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post #4 of 23 Old 02-11-2009, 03:50 PM
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Is this a joke?
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post #5 of 23 Old 02-11-2009, 04:10 PM
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Quote:
Originally Posted by raoul_duke View Post

Is this a joke?

I don't think so, but it's an object lesson in how poorly understood the art of filmmaking truly is. The vast majority of people who watch movies haven't the tiniest hint of a clue about how they come to be. And that's a big part of the reason why they have so little respect for them.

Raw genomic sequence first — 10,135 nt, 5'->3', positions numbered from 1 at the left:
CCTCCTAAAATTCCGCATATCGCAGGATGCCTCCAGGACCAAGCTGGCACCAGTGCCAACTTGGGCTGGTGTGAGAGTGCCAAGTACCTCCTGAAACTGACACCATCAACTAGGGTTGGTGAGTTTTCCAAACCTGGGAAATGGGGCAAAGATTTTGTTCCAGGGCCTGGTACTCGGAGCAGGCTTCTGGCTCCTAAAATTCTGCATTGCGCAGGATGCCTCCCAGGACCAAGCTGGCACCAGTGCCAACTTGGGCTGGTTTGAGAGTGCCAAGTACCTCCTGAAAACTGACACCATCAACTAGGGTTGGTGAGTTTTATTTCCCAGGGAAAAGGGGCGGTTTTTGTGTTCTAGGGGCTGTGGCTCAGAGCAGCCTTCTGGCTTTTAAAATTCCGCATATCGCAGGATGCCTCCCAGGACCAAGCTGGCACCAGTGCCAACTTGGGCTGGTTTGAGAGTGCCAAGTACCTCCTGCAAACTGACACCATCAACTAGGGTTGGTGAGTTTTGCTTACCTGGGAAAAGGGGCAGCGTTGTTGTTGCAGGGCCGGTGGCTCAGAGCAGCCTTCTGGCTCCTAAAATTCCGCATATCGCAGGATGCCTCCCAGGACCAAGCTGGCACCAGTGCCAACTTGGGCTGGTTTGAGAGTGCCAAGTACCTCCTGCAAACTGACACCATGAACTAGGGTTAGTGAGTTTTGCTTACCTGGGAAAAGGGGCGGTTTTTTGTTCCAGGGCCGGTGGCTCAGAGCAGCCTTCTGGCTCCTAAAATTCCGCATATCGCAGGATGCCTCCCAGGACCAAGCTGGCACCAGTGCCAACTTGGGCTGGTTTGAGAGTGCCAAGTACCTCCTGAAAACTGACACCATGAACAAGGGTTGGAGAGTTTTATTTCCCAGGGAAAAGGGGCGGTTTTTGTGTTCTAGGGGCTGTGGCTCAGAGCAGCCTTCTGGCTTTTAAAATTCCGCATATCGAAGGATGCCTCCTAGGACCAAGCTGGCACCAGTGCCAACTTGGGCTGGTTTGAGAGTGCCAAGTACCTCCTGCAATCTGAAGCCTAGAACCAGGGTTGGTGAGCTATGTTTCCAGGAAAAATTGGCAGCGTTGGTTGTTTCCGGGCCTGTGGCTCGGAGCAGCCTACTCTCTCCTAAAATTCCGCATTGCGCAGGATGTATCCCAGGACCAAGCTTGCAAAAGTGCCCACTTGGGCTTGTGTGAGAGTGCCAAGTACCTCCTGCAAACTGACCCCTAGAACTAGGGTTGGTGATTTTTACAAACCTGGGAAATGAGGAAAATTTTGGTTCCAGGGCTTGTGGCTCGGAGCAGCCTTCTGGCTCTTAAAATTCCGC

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post #6 of 23 Old 02-11-2009, 04:22 PM
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There is a weird misconception some people have that unless a movie was shot with HD cameras, then they are not truly HD.

Die Hard, apart from being over 20 years old (wow, really??) is a fantastic looking film expertly shot by Jan de Bont (of Speed and Twister fame).
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post #7 of 23 Old 02-11-2009, 11:09 PM - Thread Starter
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Quote:
Originally Posted by Darcy Hunter View Post

There is a weird misconception some people have that unless a movie was shot with HD cameras, then they are not truly HD.